AltusCampus Closing on $800K Seed Round, Eyes Larger Series A in 2016

AltusCampus aims to change how businesses manage the continuing medical education (CME) required of healthcare professionals and the Madison, WI-based software company will wrap up a $800,000 seed round to jumpstart its efforts Nov. 1. But CEO Daniel Guerra, Jr., has his sights set on bigger goals and as the company gains traction, he says a larger Series A round is not too far away.

Investors in the seed round include Wisconsin startup accelerator Gener8tor, which AltusCampus graduated from in May; the BrightStar Wisconsin Foundation; Oshkosh, WI-based Angels on the Water; and investment groups from California and Minnesota, who Guerra says provided about half of the amount raised.

Founded in 2013, AltusCampus has developed an online platform healthcare organizations can use to track employees’ educational requirements to ensure they’re in compliance with accrediting agencies like The Joint Commission.

About 16 million healthcare professionals must keep current on the latest trends in their fields, such as how to safely operate a magnetic resonance imaging (MRI) machine. CME requirements vary by state and materials must be approved by the Accreditation Council for Continuing Medical Education

AltusCampus has over 9,000 users, says Guerra. They can download courses from the company’s website or via its iOS app for smartphones and tablets.

Guerra says AltusCampus strives to be the Netflix (NASDAQ: NFLX) for CME by putting users in control and making content available wherever, whenever.

Today, about 70 percent of classes are taught in person, says Guerra. He says the $20 billion CME industry’s move to the Web has been slow, in part because healthcare organizations “see live events as helping to build professional camaraderie.”

But, he says, “the economics suggest that [CME] has to go online.”

Healthcare systems that bring in speakers to give talks on-site represent one form of competition, says Guerra. And then there are companies who offer online CME courses, like Toronto-based Medlantis and New York-based Medscape, WebMD’s site for healthcare professionals.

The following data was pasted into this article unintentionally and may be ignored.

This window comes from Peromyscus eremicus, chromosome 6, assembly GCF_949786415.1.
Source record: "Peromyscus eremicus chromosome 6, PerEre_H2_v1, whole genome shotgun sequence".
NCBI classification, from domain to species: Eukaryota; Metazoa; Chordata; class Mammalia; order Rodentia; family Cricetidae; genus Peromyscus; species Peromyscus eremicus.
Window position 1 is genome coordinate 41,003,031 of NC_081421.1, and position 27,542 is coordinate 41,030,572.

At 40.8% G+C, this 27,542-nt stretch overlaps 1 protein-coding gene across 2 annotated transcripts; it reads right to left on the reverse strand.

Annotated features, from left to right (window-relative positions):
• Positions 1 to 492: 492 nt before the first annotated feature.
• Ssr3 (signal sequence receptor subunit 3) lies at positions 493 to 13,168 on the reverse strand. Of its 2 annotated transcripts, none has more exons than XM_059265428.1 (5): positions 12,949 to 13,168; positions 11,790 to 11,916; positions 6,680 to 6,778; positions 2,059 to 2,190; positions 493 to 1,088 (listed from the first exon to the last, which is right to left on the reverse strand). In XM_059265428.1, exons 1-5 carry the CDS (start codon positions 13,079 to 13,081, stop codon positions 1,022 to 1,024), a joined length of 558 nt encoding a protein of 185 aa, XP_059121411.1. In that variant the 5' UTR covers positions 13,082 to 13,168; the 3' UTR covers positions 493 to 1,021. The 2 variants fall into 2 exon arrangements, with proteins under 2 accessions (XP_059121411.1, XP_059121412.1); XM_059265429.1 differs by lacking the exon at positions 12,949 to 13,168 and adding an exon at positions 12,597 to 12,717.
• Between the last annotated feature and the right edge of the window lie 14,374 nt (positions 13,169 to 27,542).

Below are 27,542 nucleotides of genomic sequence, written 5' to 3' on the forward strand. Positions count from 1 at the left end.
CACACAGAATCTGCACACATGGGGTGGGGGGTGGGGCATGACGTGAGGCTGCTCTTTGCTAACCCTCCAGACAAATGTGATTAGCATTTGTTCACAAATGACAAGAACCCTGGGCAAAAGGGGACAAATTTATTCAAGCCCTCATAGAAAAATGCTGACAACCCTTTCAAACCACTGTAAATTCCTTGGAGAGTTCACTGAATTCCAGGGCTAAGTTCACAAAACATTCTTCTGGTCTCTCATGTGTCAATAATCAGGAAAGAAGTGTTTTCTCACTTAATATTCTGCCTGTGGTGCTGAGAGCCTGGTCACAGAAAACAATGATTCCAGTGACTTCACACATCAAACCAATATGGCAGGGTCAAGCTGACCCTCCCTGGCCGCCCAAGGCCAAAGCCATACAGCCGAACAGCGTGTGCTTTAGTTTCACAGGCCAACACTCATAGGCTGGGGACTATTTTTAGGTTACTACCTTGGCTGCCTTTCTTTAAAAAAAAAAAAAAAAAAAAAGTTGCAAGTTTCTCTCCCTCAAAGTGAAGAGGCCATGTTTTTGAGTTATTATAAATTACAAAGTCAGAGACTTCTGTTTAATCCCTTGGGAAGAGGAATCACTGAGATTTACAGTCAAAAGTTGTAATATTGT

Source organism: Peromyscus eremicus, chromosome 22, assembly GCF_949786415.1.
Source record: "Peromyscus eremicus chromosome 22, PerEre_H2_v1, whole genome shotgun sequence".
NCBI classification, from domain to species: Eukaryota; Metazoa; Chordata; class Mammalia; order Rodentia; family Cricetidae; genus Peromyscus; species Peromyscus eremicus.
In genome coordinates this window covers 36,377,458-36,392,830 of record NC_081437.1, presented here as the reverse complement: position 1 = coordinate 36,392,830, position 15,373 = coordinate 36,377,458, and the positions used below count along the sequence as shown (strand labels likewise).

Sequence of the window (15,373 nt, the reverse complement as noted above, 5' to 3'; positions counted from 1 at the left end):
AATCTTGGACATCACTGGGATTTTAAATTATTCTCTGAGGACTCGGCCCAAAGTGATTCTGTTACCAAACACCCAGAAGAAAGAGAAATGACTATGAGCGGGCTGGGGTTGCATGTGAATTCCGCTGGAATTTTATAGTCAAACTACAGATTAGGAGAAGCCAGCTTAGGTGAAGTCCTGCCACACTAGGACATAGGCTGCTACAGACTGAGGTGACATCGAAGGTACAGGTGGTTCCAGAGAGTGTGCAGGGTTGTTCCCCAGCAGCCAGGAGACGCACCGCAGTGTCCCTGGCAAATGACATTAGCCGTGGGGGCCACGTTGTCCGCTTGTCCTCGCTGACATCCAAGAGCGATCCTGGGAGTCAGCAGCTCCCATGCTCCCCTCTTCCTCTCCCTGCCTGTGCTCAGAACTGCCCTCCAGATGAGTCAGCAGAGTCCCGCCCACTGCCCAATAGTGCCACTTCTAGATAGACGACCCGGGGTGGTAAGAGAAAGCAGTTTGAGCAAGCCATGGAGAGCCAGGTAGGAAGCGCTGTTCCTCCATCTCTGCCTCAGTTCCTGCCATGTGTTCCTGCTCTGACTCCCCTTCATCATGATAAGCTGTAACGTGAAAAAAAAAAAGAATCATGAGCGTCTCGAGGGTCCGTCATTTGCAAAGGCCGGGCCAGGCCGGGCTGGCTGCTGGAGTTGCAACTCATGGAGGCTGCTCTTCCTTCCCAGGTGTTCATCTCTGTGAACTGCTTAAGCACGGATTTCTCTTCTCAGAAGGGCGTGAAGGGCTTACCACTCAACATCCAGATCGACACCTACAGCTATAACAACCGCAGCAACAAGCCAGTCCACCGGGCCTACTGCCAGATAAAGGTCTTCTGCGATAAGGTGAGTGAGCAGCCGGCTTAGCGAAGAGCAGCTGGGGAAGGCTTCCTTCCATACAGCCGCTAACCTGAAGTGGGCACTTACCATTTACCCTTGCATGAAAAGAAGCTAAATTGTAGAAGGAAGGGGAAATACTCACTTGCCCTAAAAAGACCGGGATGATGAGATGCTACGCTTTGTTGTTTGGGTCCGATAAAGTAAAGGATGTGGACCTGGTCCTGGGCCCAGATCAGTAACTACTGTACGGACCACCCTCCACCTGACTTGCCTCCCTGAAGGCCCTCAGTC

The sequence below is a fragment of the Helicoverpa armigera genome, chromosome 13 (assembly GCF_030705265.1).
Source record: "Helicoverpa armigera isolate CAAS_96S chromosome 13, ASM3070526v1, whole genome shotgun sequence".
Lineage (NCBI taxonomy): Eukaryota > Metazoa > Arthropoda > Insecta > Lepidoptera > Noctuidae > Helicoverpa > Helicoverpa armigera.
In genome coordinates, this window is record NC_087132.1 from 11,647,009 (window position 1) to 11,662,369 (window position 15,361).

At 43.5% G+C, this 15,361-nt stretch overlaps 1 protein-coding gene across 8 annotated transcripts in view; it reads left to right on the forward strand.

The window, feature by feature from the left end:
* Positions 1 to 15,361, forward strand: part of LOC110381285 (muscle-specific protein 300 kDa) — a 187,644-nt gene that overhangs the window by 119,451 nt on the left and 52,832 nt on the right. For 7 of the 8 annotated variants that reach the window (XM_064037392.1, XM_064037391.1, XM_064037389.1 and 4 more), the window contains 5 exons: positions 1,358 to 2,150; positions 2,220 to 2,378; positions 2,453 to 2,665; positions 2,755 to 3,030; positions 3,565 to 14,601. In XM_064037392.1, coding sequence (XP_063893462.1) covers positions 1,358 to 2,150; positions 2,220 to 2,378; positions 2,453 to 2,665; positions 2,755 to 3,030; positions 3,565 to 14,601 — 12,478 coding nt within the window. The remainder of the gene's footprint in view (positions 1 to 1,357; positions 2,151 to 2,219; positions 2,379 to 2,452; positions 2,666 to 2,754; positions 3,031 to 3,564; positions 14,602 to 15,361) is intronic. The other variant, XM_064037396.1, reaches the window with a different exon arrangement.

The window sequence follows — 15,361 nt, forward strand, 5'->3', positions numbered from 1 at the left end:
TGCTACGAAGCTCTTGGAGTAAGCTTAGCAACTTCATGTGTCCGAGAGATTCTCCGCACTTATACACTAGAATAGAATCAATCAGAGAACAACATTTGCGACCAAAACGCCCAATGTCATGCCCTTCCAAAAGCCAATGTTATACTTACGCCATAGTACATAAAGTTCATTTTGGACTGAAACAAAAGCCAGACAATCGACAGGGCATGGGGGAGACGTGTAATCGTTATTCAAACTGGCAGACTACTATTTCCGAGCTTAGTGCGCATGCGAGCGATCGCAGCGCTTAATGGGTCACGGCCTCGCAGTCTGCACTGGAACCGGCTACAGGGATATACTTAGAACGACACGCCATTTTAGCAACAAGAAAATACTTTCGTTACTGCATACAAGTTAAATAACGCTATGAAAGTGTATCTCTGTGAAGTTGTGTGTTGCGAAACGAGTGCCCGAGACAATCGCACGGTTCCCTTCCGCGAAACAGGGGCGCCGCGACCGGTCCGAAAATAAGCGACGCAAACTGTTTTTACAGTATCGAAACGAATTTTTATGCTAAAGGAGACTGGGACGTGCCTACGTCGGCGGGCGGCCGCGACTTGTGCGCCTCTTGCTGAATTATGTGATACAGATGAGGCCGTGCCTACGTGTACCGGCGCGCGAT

While those firms target individual healthcare professionals, Guerra says AltusCampus adds more value implemented across an entire organization. The platform’s tracking tools save hospitals and clinics from having to come up with systems themselves.

AltusCampus licenses and distributes educational content but does not produce it. It pays organizations such as the Springville, AL-based International Institute for Continuing Medical Education (IICME) for educational materials. Previews of some IICME-produced courses are available for free on YouTube—“Ultrasound in Staging Cancer,” for example—but full versions cost money.

Pharmaceutical companies and medical device makers are a major part of producing and underwriting CME. They provide the majority of CME funding, according to a 2009 paper by Lewis Morris and Julie Taitsman published in the New England Journal of Medicine, and “indirectly influence its content.”

Federal legislators have worked to change that. The 2010 Physician Payments Sunshine Act, which was drafted to bring more transparency to pharma company payments to providers, was recently amended to require drug and device manufacturers to report any fees paid to physicians for speaking at CME events.

There have long been suspicions of quid pro quo arrangements where pharma companies produce educational content and pay—or overpay—high-prescribing doctors to deliver it.

Guerra says drug and device makers are prohibited from delivering CME directly to physicians, ensuring the need for a layer between content producers and consumers. AltusCampus seeks to occupy that space.

Among the company’s customers is Hospital Corporation of America, a large  … Next Page »

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